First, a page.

What is HDR?
Definition: High Dynamic Range, or HDR, is a digital photography technique whereby multiple exposures of the same scene are layered and merged using image editing software to create a more realistic image, or a dramatic effect. The combined exposures can display a wider range of tonal values than what the camera is capable of recording in a single image. (about.com)
What does this mean?
Basically this means instead of taking one picture, multiple pictures are taken from a tripod then blended together to form a single image. This image is a product of its parts, taking information from each of the pictures and putting it all together into one.
Why use HDR?
Simple answer: the images can look amazing. The colors, details and highlights of the different exposures are captured and combined to make a well balanced high-quality photo. In photos looking out a window, the HDR method allows the interior room and outside the window to both be properly exposed, something that can be very difficult and sometimes impossible to achieve with snapping a single exposure.
Here’s an example of the difference between a single exposure and an HDR image after blending using Photoshop CC.
This image was taken and slightly doctored with Photoshop, lightening the inside and leaving the windows the same. This can and does work, but sometimes with too much light outside and not enough inside, even using the best editing techniques in Photoshop can leave a picture lacking balance. Notice how bright the light is coming through the windows. There’s nothing “wrong” with that light, and really nothing wrong with the picture. But getting the picture to look that way via editing, it’s actually changing a little bit of whats actually there. Plus sometimes brightening the image when some of the details are too dark actually leaves out some of the information that should be there.
Using the HDR method smooths out the transition from those extreme highlights of the windows to the darker areas of the room, without losing any of the clarity or details of the picture.
Take the same photograph as above, three different times, changing the shutter speed up two stops and down two stops to get three seperate photos. One will be really dark, one in the middle, and one will be really bright:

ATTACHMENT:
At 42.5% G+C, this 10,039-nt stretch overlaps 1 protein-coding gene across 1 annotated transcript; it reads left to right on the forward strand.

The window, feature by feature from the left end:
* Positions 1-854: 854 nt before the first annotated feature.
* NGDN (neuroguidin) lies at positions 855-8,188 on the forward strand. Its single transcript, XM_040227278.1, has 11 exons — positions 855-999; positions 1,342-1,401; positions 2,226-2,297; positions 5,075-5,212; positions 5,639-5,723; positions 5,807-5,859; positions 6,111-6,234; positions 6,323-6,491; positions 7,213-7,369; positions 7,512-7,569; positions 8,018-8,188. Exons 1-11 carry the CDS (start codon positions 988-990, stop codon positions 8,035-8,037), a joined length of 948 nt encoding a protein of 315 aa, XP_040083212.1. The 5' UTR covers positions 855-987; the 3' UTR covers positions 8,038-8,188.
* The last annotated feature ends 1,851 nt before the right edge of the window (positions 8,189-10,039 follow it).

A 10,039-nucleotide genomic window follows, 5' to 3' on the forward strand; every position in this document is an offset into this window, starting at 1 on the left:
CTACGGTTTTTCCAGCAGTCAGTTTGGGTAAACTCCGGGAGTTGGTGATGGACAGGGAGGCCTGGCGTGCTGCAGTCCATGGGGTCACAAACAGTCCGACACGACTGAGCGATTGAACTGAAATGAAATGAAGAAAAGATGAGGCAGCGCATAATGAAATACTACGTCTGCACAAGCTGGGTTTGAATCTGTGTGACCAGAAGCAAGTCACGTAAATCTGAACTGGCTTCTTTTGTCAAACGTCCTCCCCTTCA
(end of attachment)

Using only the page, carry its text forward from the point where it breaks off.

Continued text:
Now using Photoshop the three images are blended together, combining the tones and highlights from each image to make a single HDR Image.
After blending together the three images, there’s still a little work to be done with brightness and clarity. Minimal touch-ups are applied and we’re left with an amazing shot of the dining room. Notice you can see straight through the window and see clearly what’s outside, while the brightness, clarity and detail of the inside isn’t compromised. Speaking of details, one of the effects of using this method is a certain amount of “fuzziness” to the image. This isn’t blurry and it isn’t a bad thing, It’s simply an effect of combining three times the information into a single image. In some situations this can be exaggerated to create really interesting and dramatic pictures, but for Real Estate photography, minimizing this effect keeps the images as realistic as possible.
When looking at the two different photos, try to see the differences in the clarity of the windows, the tone of the light fixture, and the detail of the glass on the front door. There are plenty of differences between the two if you look closely. These are just a few examples of the quality of photograph that can be created using the HDR method.
Compared to single exposure photographs, the editing process to get HDR photos requires a lot more time and work, however for those who appreciate the difference in quality, it’s worth every step. Using the HDR method is simply a different style of photography, and one that can produce some outstanding images.
Below are some examples of single exposures v.s. HDR images. Spot the differences in the colors, highlights, shadows and tones.